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RDs help to make informed food choices

The March 1 Wellness Wednesday, held from 10 a.m. to 1 p.m. in the Children’s Hospital lobby, will have information on registered dietitian and National Nutrition Month.

by Janet Carter
Outpatient Dietitian Heart Health Program Coordinator
Dietitians are  the nutrition experts. Often, dietitians are confused with nutritionists.  The difference between the two is that registered dietitians have at least four years of higher education, have completed an intensive internship, and have passed a registration exam (whereas nutritionists may have had a week-long course in nutrition). 
The first thing that often comes to mind when the word dietitian is mentioned is weight loss. Helping people lose weight is only one of the tasks a dietitian can choose to do in their career.  A dietitian can also work in hospitals, clinics, schools, wellness centers, corporations, food companies, restaurants, private practice, research labs, and even Capital Hill. 
The field of dietetics is growing and changing, and windows of opportunity continue to open. 
Registered dietitians are on the cutting edge of the most current nutritional recommendations.  To learn more about registered dietitians, or more about nutrition in general, visit the Web site of The American Dietetic Association at

National Nutrition Month
National Nutrition Month is a nutrition education and information campaign held annually in March by the American Dietetic Association.
The campaign focuses attention on the importance of making informed food choices and developing sound eating and physical activity habits. Registered dietitian Day, also celebrated in March, increases awareness of registered dietitians as the No. 1 providers of food and nutritional advice and services, and recognizes registered dietitians for their commitment to helping people enjoy healthy lives.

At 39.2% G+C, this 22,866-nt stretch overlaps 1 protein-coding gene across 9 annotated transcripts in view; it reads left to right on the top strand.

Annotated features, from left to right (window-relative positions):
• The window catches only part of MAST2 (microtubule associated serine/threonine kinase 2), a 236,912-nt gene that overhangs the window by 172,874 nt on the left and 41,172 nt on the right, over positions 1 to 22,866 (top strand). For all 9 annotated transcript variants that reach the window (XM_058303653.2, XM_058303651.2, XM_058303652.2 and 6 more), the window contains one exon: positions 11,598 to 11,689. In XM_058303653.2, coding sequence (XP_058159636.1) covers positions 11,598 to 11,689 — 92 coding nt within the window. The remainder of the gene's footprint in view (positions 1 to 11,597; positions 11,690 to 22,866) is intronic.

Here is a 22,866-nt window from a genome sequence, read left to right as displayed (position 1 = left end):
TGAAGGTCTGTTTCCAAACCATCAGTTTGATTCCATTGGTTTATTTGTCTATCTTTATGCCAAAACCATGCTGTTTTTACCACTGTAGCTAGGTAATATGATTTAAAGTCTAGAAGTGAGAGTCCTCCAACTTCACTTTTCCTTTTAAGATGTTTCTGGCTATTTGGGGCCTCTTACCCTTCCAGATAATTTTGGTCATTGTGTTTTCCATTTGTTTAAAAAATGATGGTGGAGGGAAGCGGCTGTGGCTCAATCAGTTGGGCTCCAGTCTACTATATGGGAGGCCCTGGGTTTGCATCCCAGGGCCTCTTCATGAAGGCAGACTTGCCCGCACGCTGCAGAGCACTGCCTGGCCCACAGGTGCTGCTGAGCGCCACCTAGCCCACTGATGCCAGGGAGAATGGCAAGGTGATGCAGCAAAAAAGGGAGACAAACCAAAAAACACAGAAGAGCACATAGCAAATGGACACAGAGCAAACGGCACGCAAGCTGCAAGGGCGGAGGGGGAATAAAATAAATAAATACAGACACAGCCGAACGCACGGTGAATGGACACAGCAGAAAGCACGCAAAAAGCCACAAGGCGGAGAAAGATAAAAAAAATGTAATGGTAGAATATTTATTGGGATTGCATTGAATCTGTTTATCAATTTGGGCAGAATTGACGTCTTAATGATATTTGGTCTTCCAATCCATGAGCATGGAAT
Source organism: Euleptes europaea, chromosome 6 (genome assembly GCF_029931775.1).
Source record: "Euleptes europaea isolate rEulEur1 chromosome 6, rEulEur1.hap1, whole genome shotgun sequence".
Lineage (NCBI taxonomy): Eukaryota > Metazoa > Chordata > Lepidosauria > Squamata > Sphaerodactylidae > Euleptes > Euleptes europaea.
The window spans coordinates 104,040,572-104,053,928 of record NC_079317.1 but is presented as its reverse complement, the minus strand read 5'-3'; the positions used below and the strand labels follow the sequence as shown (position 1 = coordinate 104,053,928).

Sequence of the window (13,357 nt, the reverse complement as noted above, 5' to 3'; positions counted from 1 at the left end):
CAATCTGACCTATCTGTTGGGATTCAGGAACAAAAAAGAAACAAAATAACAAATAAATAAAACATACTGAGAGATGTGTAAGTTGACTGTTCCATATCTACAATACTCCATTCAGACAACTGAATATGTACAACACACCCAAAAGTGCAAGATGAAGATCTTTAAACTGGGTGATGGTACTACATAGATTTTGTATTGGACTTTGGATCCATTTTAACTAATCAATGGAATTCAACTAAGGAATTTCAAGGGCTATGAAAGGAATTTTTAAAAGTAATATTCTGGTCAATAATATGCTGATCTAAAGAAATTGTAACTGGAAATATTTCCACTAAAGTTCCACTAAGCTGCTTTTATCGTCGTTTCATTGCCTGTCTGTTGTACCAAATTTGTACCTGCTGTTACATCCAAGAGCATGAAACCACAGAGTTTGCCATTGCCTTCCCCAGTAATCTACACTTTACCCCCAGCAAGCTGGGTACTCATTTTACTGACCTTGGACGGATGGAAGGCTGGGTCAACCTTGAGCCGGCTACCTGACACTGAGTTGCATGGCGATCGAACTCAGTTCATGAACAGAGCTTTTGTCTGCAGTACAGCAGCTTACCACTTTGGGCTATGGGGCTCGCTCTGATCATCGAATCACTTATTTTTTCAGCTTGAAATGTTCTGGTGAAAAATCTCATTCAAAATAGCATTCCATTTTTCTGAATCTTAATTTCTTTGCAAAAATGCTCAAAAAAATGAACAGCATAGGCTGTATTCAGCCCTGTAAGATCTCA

This year’s theme for National Nutrition Month is Eat Right.
Celebrate this by practicing healthy eating for you and your family.
It is the parents’ responsibility to provide healthy food options, while it is the child’s job to decide how much to eat and whether to eat at all.

Steps to success
  • Choose a variety of foods (remember the food pyramid?):  Many different colors of fruits and vegetables; whole grains; lean meats (such as chicken without skin, turkey, fish and shellfish), meat substitutes, and low-fat dairy.
  • If you need a snack, choose something healthy: fruit; low-fat yogurt; pretzels or baked chips; whole grain dry cereal; low-fat cheese, like mozzarella cheese sticks; applesauce or fruit in its own juice; baby carrots with low-fat dip.
  • Always eat a healthy breakfast. Eating breakfast is the best way to get your day started. You are more likely to weigh less if you eat breakfast.
  • Be watchful of the types of fats you consume: avoid trans fats (found in packaged and prepared foods); keep saturated fats in check (mostly found in animal products, but also packaged and prepared items) (saturated fat is solid at room temperature); substitute unsaturated fats for saturated fat (choose olive oil instead of lard, margarine instead of butter, nuts instead of chocolate, etc.); avoid fried foods.
  • Don’t forget to watch the liquid calories: Avoid sodas, juices, and sport drinks since they are high in sugar, won’t fill you up, and don’t provide nutrition. 
Join the registered dietitians Wednesday, March 11 at the Health 1st Wellness Wednesday table between 10 a.m. and 1 p.m. to learn more.

Friday, March 6, 2009

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